I'm currently using ANSYS to simulate the large arteries of the cardiovascular system, specifically injecting nanoparticles in certain areas to see how many nanoparticles reach a certain area of the cardiovascular system. However, I'm getting results I don't fully understand. Before running simulations with my model, I created some simplest models to observe the behavior of the nanoparticles. I realized that having 3 pipes (like in a dumbbell topology) with same dimensions (same length and radius), the results of the simulation (i.e., where nanoparticles goes) are different if the pipes are placed at different angles (i.e. horizontal, vertical and/or diagonal).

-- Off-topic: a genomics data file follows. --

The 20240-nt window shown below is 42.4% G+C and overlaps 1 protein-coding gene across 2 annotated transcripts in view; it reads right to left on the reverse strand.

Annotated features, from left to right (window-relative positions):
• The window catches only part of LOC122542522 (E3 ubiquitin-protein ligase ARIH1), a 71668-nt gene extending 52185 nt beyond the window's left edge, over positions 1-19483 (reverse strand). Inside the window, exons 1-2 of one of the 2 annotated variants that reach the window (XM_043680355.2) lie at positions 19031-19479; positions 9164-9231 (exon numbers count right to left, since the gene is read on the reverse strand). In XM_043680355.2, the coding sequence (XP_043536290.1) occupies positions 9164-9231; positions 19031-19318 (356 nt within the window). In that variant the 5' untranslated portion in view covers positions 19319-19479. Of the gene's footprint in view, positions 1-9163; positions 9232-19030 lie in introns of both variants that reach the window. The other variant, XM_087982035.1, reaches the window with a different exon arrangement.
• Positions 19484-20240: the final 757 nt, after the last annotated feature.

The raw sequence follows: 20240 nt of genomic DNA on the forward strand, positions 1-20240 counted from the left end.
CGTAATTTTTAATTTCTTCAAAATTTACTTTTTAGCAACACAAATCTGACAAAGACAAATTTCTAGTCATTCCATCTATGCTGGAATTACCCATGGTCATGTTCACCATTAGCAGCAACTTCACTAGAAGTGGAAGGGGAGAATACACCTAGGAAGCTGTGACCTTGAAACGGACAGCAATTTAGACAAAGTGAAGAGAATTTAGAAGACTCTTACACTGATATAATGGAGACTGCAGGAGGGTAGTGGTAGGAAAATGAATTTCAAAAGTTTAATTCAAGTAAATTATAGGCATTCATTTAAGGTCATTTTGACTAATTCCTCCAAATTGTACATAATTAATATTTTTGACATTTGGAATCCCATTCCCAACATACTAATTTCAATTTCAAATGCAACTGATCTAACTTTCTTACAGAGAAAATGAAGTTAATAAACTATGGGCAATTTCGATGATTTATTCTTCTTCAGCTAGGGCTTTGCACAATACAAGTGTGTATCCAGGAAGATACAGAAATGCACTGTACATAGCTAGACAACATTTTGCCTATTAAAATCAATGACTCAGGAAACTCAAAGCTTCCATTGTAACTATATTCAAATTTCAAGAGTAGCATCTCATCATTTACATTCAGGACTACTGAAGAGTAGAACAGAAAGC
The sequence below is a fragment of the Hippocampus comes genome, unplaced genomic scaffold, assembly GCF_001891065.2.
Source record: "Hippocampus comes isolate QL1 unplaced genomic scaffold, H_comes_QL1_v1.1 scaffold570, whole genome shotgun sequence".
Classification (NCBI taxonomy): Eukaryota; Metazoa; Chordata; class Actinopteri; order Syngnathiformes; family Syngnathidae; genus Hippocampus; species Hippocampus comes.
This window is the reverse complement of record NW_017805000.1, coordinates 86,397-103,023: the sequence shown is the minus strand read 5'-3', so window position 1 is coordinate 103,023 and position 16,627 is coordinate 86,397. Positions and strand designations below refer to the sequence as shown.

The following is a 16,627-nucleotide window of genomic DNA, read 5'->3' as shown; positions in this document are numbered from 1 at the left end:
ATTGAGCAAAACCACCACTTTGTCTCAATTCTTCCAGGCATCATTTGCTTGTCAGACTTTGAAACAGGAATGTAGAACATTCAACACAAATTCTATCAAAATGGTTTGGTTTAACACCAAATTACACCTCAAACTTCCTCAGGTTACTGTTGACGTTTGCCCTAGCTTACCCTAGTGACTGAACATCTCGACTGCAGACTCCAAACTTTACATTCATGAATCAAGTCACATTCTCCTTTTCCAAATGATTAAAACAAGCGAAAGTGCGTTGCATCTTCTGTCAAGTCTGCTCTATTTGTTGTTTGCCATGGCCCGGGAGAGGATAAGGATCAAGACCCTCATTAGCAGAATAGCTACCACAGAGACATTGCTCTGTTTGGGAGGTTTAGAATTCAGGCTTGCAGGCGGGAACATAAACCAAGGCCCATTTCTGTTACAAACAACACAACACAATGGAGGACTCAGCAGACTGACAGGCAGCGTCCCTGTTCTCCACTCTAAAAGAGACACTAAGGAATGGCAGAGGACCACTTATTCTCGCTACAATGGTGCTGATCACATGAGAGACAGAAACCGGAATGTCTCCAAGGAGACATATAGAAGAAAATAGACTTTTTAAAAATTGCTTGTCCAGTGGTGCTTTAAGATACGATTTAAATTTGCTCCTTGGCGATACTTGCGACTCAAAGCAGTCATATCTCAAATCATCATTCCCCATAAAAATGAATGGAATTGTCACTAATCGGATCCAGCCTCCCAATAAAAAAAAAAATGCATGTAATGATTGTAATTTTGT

For example, the dumbbell topology has 3 pipes as I explained above, with 1 inlet and 3 outlets. The pipe of outlet 1 is placed vertically (along -y axis), pipe of outlet 2 is placed diagonally (along -x and -y axis) and pipe of outlet 3 is placed horizontally (along -x axis). I injected 1000 gold nanoparticles with 1e-08m in diameter using the Stokes-Cunningham with Brownian motion model randomly distributed at the inlet surface, assuming laminar flow model. The results for this simulation is that 37.5% of nanoparticles escape through outlet 1, 58.2% through outlet 2 and 0% through outlet 3. I ran a second simulation, but this time, placing pipe of outlet 2 diagonally along the +x and -y axis and I got these results: 31.9% of nanoparticles escape through outlet 1, 28% escape through outlet 2 and 31.9% escape through outlet 3. My question is why now do I have some nanoparticles escaping from outlet 3 by only changing the angle of pipe of outlet 2? Can someone help me to understand this? Thanks!